How many cooks spoil the broth?

Mediation is curious, when you consider it from a psychological perspective

We encourage the parties in dispute to be reasonable, to compromise and give up causes dear to their hearts. We ask them to put aside anger, to forgive and forget. And we do this just when they’re most fired up about their case. When they’ve already invested significant amounts of time, money and energy in taking their opponent (who at some level they have probably come to despise) to court, where they hope justice will, at last, be served.

Instead of administering ‘justice’, as mediators we invite the parties to enter into a grubby compromise. A miserable, aggregated solution that pleases nobody and is, by definition, not ‘just.’ We do this in order to mitigate risks and avoid costs. Risks and costs the parties can barely comprehend when their strongest instincts, based on the fight part of the fight or flight autonomic process, are to put their fists up and battle it out.

At a time like this, it takes a great deal of reason, patience and understanding to suppress instinctive emotional responses in favour of a sound, durable settlement. The kind of settlement that is, objectively speaking, the only good outcome to any dispute, however serious it may be, given the vagaries of justice and the cost of trying to secure it.

The least that’s needed are processes and mechanisms that allow a skilled mediator to tease out the benefits of settlement in a cool, neutral environment. An environment where they can balance out what may be perceived as the joy of combat, of crushing one’s enemies and enjoying the lamentations of their folk.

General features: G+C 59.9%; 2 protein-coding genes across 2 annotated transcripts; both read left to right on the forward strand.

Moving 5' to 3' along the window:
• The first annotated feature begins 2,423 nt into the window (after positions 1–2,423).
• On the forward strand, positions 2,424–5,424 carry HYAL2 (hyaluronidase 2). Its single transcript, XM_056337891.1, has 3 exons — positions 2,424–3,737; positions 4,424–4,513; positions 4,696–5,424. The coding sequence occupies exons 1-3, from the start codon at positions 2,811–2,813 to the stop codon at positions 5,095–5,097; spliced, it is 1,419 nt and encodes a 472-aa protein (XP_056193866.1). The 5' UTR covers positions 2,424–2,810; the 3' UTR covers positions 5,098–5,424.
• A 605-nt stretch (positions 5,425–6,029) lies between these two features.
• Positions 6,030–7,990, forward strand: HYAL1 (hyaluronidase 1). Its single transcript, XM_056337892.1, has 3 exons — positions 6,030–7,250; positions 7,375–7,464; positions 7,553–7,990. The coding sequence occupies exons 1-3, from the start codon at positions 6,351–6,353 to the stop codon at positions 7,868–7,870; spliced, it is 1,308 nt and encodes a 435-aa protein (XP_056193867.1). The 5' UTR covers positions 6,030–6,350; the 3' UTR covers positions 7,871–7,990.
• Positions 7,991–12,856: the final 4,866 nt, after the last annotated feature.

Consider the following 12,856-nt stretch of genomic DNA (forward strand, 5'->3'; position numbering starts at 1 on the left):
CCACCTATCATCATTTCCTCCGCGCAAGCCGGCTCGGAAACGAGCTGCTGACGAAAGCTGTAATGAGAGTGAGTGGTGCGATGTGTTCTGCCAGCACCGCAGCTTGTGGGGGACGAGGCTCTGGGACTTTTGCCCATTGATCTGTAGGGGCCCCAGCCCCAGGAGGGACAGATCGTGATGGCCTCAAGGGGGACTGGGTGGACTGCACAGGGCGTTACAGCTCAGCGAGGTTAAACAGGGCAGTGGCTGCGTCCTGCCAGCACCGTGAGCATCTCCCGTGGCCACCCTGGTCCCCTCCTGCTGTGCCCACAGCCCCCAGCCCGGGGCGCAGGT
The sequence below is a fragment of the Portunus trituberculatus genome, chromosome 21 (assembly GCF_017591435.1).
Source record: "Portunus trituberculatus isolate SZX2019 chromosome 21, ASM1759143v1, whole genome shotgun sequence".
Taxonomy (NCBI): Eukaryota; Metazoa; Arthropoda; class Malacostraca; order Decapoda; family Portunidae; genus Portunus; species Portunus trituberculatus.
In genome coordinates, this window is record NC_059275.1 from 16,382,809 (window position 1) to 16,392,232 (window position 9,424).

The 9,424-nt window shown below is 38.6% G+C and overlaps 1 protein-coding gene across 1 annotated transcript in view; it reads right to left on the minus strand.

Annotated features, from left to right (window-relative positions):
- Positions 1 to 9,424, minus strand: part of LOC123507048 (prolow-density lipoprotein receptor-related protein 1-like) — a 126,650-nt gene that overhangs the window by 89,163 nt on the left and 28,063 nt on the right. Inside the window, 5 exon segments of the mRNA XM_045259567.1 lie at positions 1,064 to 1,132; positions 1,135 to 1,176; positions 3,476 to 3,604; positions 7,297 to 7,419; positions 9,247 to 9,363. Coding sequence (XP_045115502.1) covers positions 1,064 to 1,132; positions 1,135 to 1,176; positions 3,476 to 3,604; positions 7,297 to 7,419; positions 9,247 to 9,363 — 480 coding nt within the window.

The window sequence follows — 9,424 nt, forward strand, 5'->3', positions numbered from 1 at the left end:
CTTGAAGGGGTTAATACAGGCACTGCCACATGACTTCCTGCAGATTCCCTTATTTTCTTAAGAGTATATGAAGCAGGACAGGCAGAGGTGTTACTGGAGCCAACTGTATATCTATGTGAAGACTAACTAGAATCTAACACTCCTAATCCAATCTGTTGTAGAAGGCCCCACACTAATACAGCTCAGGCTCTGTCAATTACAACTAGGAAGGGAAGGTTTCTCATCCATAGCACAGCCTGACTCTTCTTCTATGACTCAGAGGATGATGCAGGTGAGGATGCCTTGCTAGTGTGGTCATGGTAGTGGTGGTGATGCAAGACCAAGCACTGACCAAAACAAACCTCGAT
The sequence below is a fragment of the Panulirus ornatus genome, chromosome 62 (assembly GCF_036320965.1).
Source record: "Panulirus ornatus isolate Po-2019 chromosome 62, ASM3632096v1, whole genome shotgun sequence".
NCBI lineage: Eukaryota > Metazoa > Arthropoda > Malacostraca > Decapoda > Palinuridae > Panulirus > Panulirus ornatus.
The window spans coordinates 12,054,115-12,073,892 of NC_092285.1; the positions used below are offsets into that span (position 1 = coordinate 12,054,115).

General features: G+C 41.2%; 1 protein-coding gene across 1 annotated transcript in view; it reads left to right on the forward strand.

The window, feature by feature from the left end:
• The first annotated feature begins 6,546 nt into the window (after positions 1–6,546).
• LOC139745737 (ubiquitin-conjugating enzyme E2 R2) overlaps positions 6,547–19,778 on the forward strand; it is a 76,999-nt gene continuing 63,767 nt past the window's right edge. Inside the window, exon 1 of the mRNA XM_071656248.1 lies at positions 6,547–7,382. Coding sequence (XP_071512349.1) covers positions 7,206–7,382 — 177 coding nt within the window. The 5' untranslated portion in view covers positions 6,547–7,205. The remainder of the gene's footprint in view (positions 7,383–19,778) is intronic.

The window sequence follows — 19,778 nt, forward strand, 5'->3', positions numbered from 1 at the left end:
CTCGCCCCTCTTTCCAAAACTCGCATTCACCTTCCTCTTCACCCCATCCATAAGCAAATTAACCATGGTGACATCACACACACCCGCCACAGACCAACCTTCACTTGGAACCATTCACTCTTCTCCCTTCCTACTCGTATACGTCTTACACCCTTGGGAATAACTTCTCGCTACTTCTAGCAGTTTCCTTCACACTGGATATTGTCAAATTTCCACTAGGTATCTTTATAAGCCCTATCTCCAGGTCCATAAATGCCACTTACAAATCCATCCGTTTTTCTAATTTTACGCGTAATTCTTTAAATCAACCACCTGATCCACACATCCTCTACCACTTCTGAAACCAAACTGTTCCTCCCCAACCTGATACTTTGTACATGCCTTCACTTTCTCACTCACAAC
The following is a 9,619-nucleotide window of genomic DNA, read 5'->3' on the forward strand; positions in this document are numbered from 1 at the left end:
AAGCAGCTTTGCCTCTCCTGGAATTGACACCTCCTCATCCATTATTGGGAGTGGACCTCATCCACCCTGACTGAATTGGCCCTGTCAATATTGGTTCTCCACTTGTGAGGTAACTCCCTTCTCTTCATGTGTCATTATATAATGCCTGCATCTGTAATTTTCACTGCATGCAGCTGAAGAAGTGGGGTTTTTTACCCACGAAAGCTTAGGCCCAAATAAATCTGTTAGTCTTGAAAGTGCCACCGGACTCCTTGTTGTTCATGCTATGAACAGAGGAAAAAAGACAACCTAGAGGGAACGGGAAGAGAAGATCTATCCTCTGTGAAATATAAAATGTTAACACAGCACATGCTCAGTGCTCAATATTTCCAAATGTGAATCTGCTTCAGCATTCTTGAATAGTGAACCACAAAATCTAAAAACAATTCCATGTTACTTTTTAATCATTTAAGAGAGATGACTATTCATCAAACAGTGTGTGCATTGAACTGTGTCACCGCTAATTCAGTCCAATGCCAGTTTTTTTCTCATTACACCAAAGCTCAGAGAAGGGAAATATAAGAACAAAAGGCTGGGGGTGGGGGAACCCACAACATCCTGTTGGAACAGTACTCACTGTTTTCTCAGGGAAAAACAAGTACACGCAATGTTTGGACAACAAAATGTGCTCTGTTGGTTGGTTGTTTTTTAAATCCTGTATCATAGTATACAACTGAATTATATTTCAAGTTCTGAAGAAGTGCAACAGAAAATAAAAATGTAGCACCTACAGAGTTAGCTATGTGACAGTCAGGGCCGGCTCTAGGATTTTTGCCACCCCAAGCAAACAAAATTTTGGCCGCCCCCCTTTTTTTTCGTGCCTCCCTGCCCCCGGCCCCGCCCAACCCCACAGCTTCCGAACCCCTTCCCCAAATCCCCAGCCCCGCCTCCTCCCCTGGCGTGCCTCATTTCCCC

Clearly this is best achieved without an audience of hangers-on, who contribute nothing whatsoever to the process but are merely along to enjoy the spectacle and the sandwiches.


What price an entourage?

At Moot, time and again we’ve seen that, where the main decision maker comes to a mediation or negotiation with an entourage, the chances of reaching a settlement are horribly reduced.

This is because when bellicose things are said the entourage acts as a cheerleader, encouraging their leader to strike a pose that is hard to back away from. Worse, when members of the entourage are given an opportunity to contribute, they compete with each other in support of their cause, each trying to say something more extreme to demonstrate how loyal and committed they are.

Conversely, this makes it so much harder for their leader to offer or agree to concessions – nobody likes to lose face in front of their cheerleaders. Yet, individually, the entourage lack the power or confidence to make their own concessions even when they could easily do so in the interests of settlement. Nobody wants to be the first to break.


What makes mediation so powerful

One of the things that makes mediation such a powerful process is that it’s built on confidentiality. But this advantage is seriously undermined if the leader cannot trust their entourage to support the difficult decisions they may need to make. Office politics mean that leaders are always looking over their shoulders at their subordinates – et tu, Brutus? – and this is a serious impediment to compromise.

In our experience, the optimal number of participants at a mediation is three: the decision maker, their dispute advisor and someone who can help with the numbers.

Sometimes you also have to call on other specialists – for example for advice on tax – but you can do this as and when needed.

When you have the optimum number of cooks in the kitchen, you have a much better chance of tasting a palatable broth.

Any more, and you’ll be pouring it down the drain.

Moot Hill dispute resolution Leicestershire